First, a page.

HER STORY #21 - lucy
I was born in England. My family emigrated to Santa Monica, California when I was three years old. There I lived with my family until my early twenties when I began my relationship with Israel. My parents offered me a trip here on the condition that I do some sort of program that would help me connect to my roots. I remember taking a sherut taxi [a shared minivan "service taxi"] from the airport to Jerusalem for the first time, looking over the mountains and unexpectedly feeling this sense of calm and familiarity.
My Aliyah [Jewish "returning" to the land from the Diaspora] finally happened after years of being in and out and around the world, out of love for the land. The best way to describe it is a feeling of being home. When one finally feels like they found where they are supposed to be it is hard to imagine living anywhere else.
Truth be told, many things about Israel to this day still feel foreign. I've always considered my feeling of being home in Israel more of an emotional and spiritual thing but there is a practical reality that adds to it as well. Firstly, most people are Jewish here. We are the majority. The radio and signs are in the language of my holy books. The nation has vacations according to our holidays. My kids learn Jewish subjects in publish schools. Our flag has the Jewish star on it. Etc.
I became religious soon after I got here.
The six week program I did in the beginning succeeded in inspiring me religiously. Being on fire about Torah and Israel was a complete surprise to me because up until then I knew myself as fiercely secular. Always spiritual, but never subscribed to any set of religious beliefs. Judaism gave me meaning, a place to connect to G-d, a sense of being part of something, rules that helped me feel safe and community. For a long time I happily and unquestionably lived a religious life. Many things have changed in me over the last year and a half though.
It started during the 2014 war in Gaza, when I started noticing much more racism around me. I had never really seen it before to that degree. Coming from California, where racism is practically a sin and not something at all respectable, it was just not something I could accept or feel a part of. It made me pull back from the life I had created and start reaching out to people, in this land who were speaking my heart's language, which is one of coexistence, peace and respect for others.
Since this shift I started questioning Judaism. My main question is: If it's so hard to follow such basic laws as "Treat your neighbor as you would yourself" and "Thou shall not kill" what is it all for? Nowadays, since my faith is so shaky, I only do the basic laws and the traditions that speak to me. Being born Jewish is relevant and meaningful to me, but I am just not sure where my place in it is. That being said, I am extremely grateful to have lived with such faith for so long. To have lived as a religious woman gives me an understanding and appreciation for religious people. There is no doubt in my mind that there is a lot of value there.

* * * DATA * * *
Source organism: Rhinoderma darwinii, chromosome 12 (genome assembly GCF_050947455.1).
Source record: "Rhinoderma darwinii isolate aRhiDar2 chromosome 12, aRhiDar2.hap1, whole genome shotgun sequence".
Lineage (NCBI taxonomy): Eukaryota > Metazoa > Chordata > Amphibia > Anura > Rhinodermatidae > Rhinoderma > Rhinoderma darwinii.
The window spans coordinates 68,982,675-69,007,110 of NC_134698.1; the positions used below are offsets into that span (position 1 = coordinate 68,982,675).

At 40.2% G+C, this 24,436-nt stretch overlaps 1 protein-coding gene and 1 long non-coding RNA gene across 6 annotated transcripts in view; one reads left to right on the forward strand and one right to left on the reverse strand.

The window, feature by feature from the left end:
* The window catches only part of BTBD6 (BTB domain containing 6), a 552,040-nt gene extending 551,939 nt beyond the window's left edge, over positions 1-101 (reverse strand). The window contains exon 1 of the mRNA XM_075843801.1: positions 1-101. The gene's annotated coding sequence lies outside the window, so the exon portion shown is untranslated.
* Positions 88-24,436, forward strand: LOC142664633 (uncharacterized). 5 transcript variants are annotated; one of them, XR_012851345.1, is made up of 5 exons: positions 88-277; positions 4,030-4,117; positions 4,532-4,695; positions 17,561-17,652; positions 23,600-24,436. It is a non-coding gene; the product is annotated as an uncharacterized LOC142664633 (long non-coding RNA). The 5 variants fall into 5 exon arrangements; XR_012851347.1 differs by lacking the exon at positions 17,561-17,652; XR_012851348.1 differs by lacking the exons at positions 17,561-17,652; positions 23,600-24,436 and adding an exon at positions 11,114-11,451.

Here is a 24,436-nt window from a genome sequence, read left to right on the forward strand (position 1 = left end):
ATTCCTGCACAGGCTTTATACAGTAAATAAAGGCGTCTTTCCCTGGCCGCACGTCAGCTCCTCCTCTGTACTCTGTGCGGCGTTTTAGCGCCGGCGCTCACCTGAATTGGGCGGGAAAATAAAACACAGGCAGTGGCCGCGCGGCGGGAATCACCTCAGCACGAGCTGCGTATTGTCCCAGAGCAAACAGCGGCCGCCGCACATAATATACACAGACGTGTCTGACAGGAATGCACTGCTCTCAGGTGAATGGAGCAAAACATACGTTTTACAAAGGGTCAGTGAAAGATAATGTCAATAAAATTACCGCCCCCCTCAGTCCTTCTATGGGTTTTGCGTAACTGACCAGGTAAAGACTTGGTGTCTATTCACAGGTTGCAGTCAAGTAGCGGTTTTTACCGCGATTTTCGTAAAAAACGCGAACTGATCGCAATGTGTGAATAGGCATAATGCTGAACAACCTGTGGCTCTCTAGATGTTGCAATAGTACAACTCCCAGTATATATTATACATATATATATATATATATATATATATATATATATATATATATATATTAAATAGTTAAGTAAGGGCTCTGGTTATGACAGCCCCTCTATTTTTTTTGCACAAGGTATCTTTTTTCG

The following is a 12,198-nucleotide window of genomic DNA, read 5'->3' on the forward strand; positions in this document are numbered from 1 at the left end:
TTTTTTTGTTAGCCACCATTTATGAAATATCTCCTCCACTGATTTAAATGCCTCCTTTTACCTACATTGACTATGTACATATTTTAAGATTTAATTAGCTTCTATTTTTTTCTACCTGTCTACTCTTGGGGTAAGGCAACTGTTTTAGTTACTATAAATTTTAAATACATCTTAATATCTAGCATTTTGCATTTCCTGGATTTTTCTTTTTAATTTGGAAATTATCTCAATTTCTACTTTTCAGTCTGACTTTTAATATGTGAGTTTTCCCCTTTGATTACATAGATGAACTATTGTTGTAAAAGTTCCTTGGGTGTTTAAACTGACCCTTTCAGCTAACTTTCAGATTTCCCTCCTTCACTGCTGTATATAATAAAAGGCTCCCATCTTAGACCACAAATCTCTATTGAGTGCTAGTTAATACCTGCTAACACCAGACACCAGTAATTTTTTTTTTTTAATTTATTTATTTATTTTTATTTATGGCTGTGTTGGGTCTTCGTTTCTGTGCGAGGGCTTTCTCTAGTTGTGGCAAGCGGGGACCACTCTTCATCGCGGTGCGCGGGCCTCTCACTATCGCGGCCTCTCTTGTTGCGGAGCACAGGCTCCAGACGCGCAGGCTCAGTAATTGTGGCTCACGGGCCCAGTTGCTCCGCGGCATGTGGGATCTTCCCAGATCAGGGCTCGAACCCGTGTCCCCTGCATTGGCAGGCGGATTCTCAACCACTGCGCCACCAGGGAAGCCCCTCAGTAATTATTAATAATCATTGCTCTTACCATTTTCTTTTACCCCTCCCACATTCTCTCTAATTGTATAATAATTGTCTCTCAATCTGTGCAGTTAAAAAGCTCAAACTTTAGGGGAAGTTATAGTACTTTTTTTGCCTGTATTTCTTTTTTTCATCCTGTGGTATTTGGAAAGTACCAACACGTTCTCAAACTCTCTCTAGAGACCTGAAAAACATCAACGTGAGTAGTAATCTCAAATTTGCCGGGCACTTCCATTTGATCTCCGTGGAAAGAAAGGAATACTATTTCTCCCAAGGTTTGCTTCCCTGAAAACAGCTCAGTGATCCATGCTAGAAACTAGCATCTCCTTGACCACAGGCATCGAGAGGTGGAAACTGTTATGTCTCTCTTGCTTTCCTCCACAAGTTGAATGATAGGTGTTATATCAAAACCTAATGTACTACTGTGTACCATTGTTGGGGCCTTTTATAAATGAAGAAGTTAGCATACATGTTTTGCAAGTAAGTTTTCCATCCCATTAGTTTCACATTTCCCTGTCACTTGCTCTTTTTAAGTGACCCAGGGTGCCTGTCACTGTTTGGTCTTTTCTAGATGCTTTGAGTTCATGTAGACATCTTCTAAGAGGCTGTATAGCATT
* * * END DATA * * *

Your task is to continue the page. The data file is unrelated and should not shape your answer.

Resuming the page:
After the war in 2014 I did start asking myself if I wanted to raise my children in a war zone. If I wanted to live my life in a war zone. The answer is no, but because of the way I feel about the place, I came to the conclusion that there is no choice in the matter. This is where I am supposed to be and seemingly there are more reasons for being here than were first revealed.
It's hard to say why this specific war was a game changer. Maybe it was just the straw that broke the camel's back. Tolerating war was never easy, but it's easier when you believe that your government and army is "just protecting" you. It was just one too many wars, too close together. I stopped believing that we were doing everything we could to prevent having to protect ourselves. Being scared is much easier than feeling a responsibility. People always talk about wanting peace, but where are the efforts towards it in the society? I started talking to Palestinians, making friends "on the other side." Once you open your heart up to their suffering, your mind comes next. This shift in ideology has not been easy for me or the people who love me. The search for truth always come first to me though, so there was no stopping it. I assume (and hope) that the people who truly care about me value this quality in me and forgive me for the beliefs I have that might contradict theirs. Hopefully witnessing this shift in me, inspires other people to ask their own questions.
A person's beliefs are created by their experiences and education. Many people here blame the Arabs for the conflict and refuse to see or admit our responsibility in it. Sometimes people will insult Arabs or say that we need to teach them a lesson. These things are upsetting, but at the end of the day it is clear that their viewpoint is coming from a place of fear.